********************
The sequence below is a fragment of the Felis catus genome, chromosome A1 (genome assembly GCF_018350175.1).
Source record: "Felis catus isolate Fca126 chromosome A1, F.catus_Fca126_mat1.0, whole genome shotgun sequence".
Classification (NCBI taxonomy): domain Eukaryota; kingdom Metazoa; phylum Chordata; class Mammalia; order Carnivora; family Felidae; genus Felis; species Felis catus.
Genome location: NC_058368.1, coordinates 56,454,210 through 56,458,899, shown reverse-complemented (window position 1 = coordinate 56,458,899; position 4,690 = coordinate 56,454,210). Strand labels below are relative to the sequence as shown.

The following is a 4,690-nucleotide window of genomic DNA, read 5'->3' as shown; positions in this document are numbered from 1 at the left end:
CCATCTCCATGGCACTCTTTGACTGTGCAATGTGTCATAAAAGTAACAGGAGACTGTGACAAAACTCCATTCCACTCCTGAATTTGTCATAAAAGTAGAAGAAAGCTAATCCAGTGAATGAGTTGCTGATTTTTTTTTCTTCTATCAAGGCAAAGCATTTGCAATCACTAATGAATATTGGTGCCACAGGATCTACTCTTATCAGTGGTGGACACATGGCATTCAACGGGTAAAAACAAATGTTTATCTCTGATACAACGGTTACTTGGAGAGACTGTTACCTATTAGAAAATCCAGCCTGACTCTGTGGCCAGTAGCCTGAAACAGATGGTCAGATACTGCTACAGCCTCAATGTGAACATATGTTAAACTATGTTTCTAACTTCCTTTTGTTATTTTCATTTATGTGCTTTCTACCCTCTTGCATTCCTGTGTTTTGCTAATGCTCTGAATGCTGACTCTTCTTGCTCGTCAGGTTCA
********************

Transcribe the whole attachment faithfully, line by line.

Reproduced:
The sequence below is a fragment of the Felis catus genome, chromosome A1 (genome assembly GCF_018350175.1).
Source record: "Felis catus isolate Fca126 chromosome A1, F.catus_Fca126_mat1.0, whole genome shotgun sequence".
Classification (NCBI taxonomy): domain Eukaryota; kingdom Metazoa; phylum Chordata; class Mammalia; order Carnivora; family Felidae; genus Felis; species Felis catus.
Genome location: NC_058368.1, coordinates 56,454,210 through 56,458,899, shown reverse-complemented (window position 1 = coordinate 56,458,899; position 4,690 = coordinate 56,454,210). Strand labels below are relative to the sequence as shown.

The following is a 4,690-nucleotide window of genomic DNA, read 5'->3' as shown; positions in this document are numbered from 1 at the left end:
CCATCTCCATGGCACTCTTTGACTGTGCAATGTGTCATAAAAGTAACAGGAGACTGTGACAAAACTCCATTCCACTCCTGAATTTGTCATAAAAGTAGAAGAAAGCTAATCCAGTGAATGAGTTGCTGATTTTTTTTTCTTCTATCAAGGCAAAGCATTTGCAATCACTAATGAATATTGGTGCCACAGGATCTACTCTTATCAGTGGTGGACACATGGCATTCAACGGGTAAAAACAAATGTTTATCTCTGATACAACGGTTACTTGGAGAGACTGTTACCTATTAGAAAATCCAGCCTGACTCTGTGGCCAGTAGCCTGAAACAGATGGTCAGATACTGCTACAGCCTCAATGTGAACATATGTTAAACTATGTTTCTAACTTCCTTTTGTTATTTTCATTTATGTGCTTTCTACCCTCTTGCATTCCTGTGTTTTGCTAATGCTCTGAATGCTGACTCTTCTTGCTCGTCAGGTTCA